How to obtain truth in forecasting …

In the comments, Yonah Freemark says
“But I don’t think the evidence is there right now to portray CAHSR’s estimates as “unreasonable.””

Now I don’t know what truly constitutes unreasonable, it depends on how you reason. By my reasoning, the forecasts are high compared to reference-class lines. Of course we do not know for certain what the actual ridership will be in 30 years, just as we don’t really know anything ‘for certain’ about the future. I would however lay money they miss their claimed forecast. This is something that is missing in travel demand forecasting, accountability.
To that end, I will bet $1000 that in 2030 CA HSR doesn’t meet current ridership projections as posted currently on their website: “88 – 117 million passengers annually by 2030 for the entire 800-mile high-speed train network”. Any takers? Maybe on
Contingent only on their completion of the project.
(I suppose we could have another bet on whether the line actually gets completed by 2030. I would bet no, but am less certain about this folly being avoided.)

My friend PB asked “can you think of some way to bet [as in to make money, not claim “I told you so”] the CA High Speed Rail (if built) will be a fiasco? Fiasco in the sense of waste of money/albatross on the state due to operational costs, cost overruns, level of subsidy per usage unit etc … so again not fiasco as in safety, operational downtime etc.”

Aside from one-on-one bets, about which PB notes ” I dont like making multi-year bets because of the mental overhead and some other weird asymmetries”, one would have to set up a betting pool on various operational characteristics, e.g. Policy Analysis Markets.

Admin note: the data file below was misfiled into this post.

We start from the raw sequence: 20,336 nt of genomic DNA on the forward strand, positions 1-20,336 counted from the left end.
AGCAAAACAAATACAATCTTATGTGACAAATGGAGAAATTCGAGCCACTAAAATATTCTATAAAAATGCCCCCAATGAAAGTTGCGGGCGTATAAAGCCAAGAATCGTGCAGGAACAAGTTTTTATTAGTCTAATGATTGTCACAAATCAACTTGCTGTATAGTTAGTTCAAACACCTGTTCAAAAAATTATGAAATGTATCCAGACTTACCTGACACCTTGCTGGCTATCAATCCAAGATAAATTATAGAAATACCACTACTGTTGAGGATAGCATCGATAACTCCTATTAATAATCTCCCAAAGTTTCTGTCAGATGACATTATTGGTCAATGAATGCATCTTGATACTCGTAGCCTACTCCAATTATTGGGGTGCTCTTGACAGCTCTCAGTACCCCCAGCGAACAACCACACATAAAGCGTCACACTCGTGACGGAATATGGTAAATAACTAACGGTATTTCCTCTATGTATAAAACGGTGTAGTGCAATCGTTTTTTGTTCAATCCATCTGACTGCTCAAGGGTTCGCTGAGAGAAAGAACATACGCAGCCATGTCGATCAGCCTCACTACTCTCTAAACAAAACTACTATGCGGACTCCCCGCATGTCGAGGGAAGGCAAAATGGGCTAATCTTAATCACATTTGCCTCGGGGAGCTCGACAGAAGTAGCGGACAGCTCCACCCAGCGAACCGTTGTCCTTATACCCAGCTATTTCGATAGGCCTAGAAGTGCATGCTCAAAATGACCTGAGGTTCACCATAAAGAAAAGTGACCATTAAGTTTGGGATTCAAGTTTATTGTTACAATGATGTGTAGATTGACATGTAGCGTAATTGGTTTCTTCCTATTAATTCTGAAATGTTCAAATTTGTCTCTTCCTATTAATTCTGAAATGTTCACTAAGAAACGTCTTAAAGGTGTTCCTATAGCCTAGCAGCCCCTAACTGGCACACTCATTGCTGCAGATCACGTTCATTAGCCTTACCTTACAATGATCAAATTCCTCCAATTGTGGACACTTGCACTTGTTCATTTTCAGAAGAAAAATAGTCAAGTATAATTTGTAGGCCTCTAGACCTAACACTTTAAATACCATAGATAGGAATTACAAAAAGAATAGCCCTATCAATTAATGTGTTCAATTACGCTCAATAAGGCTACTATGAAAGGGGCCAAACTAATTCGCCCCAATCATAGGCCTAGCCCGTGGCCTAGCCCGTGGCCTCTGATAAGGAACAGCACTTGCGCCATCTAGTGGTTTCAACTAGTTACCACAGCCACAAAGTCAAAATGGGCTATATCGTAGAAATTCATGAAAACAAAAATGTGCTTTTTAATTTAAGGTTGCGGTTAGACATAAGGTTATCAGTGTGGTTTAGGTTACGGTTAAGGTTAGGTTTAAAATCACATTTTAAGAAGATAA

I have never done that, but am seriously considering setting something up for travel demand forecasts.
Unfortunately there is no obvious company to short (except maybe CAHSR bonds when they come out depending on whether the state is guarantor) (I assume you can short bonds like stocks, but I don’t know if the market exists for 20 years out). The consultants and contractors will all make out like bandits. If someone is fool enough to build it privately, short them.
My sense is forecasters should be required to post bonds about the accuracy of their forecast. Either that, or they should have to be paid in stock for the facility they are forecasting. This would greatly reward honesty and punish optimism bias and strategic misrepresentation.

2 thoughts on “How to obtain truth in forecasting …

  1. This is an interesting idea, and seems like it would likely have the effect of discouraging overly enthusiastic ridership forecasts. It seems like it also might have the unintended consequence of stymieing all transit projects, as few consultants would be willing to take risks when the future is so uncertain.
    I assume that in fairness you’d also like to set up a futures market for road projects (perhaps on a regional scale) to see whether expansions really reduce time spent in peak congestion and actual commute times over the long term. If not, traffic engineers and forecasters don’t get paid.


  2. In response to Brendon’s comment: This should apply to flows or travel times, depending on what the critical variable is. It is of course a multi-modal idea.
    Induced demand literature suggests elasticities below 1, so expansions should on average reduce travel time, though perhaps not by very much. Generally though they do serve more traffic, so from the point of view of maximizing travel demand (which a normal business would do), highways have success. If the aim were to reduce costs for users, then the success is less.
    Toll roads generally also have an optimism bias problem,un-tolled roads less so (see our paper “Post-construction evaluation of traffic forecast accuracy” for an examination of how good/bad forecasts have been in the Twin Cities region. Overall freeway traffic was underestimated, while lower class road traffic was over-estimated.)


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